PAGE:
JOURNALIST: Is there any chance that the organisers might have jumped the gun here, the commissioner is saying that he didn't, you know, that he has told them that he wouldn't go if it was a Liberal Party event. Is there any chance they jumped the gun? 


DREYFUS: The royal commissioner has to disclose immediately every single piece of correspondence that's passed between him or his office and the organisers of this event. 


JOURNALIST: Mr Dreyfus you asked earlier at the end of your remarks that he should say whether he's a member of the Liberal Party. Do you believe or have you any evidence that that's the case?


DREYFUS: He's got to disclose all of his links with the Liberal Party of Australia and the concern here is that Tony Abbott's royal commission is now exposed to be the biased and political action that it always was. We've got Tony Abbott spending $80 million of Australian taxpayers' money to pursue the political opponents of the Liberal Party and extraordinarily, in fact beyond belie,f we have the royal commissioner of that very royal commission appearing at a Liberal Party fundraiser, confirming in the minds of any fair minded observer the link between this royal commission and the Liberal Party of Australia, the political interest of the Liberal Party of Australia.


JOURNALIST: If he disqualifies himself, could it continue with a different commissioner? Is that a course of action that would be reasonable in your view?


DREYFUS: This royal commission should never have been commenced and it ought to be dead and buried because the royal commissioner should stand down. And as we have said all along ordinary processes of the law, ordinary inquiries of existing Commonwealth agencies, ordinary work of the Fair Work Commission are the appropriate ways in which to deal with every single one of the allegations that have been put before this royal commission. We've seen from the way it's conducted itself that its first target was Julia Gillard and that's come to nothing; and its second target has been Bill Shorten, the Leader of the Federal Opposition, and that's also come to nothing because Bill Shorten stood up and answered more than 900 questions before the royal commission back in July, and this royal commission ought to be brought to an end.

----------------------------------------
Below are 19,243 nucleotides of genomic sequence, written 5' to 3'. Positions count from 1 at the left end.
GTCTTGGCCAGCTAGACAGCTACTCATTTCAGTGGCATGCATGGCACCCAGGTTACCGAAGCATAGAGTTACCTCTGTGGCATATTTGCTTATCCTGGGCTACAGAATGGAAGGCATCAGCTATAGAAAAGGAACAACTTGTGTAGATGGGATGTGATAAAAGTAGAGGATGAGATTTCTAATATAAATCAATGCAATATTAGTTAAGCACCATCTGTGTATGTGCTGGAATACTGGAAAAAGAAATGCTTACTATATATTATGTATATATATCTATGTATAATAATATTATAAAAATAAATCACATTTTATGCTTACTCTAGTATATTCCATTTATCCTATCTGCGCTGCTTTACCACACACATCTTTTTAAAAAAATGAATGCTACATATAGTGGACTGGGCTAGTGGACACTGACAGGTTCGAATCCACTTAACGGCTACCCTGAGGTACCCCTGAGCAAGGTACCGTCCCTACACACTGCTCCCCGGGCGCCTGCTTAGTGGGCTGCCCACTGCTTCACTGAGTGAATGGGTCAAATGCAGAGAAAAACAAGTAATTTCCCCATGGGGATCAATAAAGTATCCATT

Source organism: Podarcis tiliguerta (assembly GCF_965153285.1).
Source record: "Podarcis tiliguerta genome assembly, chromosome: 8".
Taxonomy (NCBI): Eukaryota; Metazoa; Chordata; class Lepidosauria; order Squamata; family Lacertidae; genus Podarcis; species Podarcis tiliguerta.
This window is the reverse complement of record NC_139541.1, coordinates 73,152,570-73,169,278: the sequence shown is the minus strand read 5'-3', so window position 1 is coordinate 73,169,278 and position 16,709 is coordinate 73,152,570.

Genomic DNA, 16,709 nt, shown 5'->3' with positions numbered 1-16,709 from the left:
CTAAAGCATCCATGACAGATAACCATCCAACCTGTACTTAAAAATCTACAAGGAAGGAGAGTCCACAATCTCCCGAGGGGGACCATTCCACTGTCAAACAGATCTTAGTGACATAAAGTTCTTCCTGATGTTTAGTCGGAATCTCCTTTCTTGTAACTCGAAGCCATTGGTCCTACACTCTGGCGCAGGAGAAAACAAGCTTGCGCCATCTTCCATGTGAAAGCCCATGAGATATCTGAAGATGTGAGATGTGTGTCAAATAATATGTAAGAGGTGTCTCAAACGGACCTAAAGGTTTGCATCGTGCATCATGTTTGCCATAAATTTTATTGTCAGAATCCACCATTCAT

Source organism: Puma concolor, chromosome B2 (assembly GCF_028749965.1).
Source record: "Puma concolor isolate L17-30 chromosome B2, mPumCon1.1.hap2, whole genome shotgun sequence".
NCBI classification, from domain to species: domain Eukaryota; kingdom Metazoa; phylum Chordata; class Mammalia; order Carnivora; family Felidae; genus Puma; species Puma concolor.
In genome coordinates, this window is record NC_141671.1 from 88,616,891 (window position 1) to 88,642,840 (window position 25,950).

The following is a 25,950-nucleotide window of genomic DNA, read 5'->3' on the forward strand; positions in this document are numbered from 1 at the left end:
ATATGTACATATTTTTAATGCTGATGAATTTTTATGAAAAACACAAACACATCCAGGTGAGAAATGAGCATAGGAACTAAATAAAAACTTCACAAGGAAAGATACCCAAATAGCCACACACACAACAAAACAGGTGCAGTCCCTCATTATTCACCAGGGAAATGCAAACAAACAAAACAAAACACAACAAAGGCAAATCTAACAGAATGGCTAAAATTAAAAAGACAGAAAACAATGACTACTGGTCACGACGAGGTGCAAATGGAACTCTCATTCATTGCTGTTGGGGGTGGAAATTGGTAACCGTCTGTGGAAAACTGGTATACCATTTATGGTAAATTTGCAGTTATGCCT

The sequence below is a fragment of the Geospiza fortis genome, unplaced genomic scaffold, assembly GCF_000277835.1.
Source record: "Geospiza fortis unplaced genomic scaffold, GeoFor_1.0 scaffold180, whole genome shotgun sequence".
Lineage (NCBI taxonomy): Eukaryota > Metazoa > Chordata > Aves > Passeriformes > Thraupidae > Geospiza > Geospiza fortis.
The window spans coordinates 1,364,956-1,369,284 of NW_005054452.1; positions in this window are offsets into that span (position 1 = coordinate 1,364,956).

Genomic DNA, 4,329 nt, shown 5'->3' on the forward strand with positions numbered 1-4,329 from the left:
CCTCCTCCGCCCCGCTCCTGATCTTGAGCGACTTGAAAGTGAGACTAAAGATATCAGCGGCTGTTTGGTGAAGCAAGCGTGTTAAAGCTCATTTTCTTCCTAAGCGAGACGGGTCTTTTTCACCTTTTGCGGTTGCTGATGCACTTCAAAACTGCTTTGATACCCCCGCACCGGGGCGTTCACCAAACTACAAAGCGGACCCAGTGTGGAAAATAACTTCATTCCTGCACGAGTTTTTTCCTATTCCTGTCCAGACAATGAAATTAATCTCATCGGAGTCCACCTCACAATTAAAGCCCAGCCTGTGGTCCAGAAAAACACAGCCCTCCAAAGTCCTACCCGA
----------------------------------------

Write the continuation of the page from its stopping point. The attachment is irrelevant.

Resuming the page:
JOURNALIST: Has anyone written, from the Labor Party to the Prime Minister asking for Dyson Heydon to resign?


DREYFUS: We've only just found out about this and it's been and we've attempted - we have attempted on finding out about it to move a motion and to allow us to have the Parliament declare that Dyson Heydon has, by his own actions, disqualified himself from continuing to sit as royal commissioner. But that's as far as we've taken it at this point.


JOURNALIST: Mr O'Connor you characterise this as a test for the Prime Minster, do you have any evidence that the Prime Minister was involved in sourcing Mr Heydon for this fundraiser?


O'CONNOR: Well he's a captain's pick. I mean the Prime Minister when announcing the royal commission spoke highly of Dyson Heydon, talked about his capacity to make good judgment. In fact he said ‘we're very happy tor Dyson Heydon to deal with this matter’, for this matter to be ‘in his hands’, I think he said, and he talked about his virtues. It's clear now the reason why Tony Abbott wanted Dyson Heydon to preside over these proceedings. Dyson Heydon willingly accepted to speak at an event that was raising money for the Liberal Party, and the only reason he is now saying he won't proceed with that event is because he's been found out today.


DREYFUS: Thanks very much.


O'CONNOR: Thank you.